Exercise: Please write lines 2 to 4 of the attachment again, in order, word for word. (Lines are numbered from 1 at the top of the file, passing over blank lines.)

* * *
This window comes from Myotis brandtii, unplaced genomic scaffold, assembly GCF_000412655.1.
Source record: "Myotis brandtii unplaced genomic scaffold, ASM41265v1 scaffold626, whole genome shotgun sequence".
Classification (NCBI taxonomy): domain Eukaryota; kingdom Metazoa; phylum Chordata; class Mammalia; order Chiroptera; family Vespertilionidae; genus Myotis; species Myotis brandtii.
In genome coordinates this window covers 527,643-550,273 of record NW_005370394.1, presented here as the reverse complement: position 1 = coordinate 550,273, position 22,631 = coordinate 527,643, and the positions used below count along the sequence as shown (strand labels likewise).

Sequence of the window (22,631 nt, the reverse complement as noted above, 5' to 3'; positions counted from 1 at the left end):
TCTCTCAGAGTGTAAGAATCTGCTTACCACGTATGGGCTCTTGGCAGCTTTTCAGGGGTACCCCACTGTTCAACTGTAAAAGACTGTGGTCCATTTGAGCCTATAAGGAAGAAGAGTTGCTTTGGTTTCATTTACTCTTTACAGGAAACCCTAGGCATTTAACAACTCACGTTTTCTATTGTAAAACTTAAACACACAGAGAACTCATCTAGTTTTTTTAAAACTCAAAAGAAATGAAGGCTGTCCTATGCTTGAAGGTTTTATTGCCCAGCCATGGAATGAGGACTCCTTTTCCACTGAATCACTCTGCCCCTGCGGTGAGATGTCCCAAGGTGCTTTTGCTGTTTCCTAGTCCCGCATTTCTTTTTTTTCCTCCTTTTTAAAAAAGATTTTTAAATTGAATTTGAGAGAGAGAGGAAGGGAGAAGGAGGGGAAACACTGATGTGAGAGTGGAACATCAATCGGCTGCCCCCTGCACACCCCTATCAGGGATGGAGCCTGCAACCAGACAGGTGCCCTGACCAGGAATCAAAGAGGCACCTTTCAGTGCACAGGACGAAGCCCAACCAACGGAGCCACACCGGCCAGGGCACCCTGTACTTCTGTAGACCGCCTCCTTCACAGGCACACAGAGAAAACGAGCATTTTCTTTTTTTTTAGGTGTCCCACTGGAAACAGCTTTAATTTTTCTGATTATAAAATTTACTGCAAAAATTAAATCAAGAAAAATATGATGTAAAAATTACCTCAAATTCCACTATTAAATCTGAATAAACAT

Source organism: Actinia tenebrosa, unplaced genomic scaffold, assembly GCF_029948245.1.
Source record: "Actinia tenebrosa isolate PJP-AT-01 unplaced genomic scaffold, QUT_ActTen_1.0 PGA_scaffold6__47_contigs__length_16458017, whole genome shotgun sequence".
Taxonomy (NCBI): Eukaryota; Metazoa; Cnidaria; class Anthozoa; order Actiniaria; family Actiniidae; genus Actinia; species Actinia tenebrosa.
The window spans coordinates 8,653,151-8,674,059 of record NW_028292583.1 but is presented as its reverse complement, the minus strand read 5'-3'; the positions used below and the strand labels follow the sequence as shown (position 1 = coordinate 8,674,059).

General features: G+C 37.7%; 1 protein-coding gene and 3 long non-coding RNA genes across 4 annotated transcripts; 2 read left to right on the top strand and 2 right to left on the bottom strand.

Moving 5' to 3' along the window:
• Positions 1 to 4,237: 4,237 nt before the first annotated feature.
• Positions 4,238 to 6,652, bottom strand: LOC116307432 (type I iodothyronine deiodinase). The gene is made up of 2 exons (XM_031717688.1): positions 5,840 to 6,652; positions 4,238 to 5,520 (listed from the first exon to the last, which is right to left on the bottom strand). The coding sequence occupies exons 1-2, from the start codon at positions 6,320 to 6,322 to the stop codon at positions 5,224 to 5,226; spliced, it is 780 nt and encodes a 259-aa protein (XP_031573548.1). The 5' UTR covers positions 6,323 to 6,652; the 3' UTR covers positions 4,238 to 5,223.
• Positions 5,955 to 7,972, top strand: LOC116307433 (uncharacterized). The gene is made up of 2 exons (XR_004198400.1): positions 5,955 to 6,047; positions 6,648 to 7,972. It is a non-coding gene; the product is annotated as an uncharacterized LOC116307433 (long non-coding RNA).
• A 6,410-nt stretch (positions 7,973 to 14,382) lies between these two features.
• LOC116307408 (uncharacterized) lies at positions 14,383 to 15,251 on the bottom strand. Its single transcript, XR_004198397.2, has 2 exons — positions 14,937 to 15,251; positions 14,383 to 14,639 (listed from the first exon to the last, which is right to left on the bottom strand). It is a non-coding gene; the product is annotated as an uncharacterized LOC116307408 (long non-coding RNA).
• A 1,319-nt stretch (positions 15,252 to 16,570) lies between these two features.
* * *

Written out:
Source record: "Myotis brandtii unplaced genomic scaffold, ASM41265v1 scaffold626, whole genome shotgun sequence".
Classification (NCBI taxonomy): domain Eukaryota; kingdom Metazoa; phylum Chordata; class Mammalia; order Chiroptera; family Vespertilionidae; genus Myotis; species Myotis brandtii.
In genome coordinates this window covers 527,643-550,273 of record NW_005370394.1, presented here as the reverse complement: position 1 = coordinate 550,273, position 22,631 = coordinate 527,643, and the positions used below count along the sequence as shown (strand labels likewise).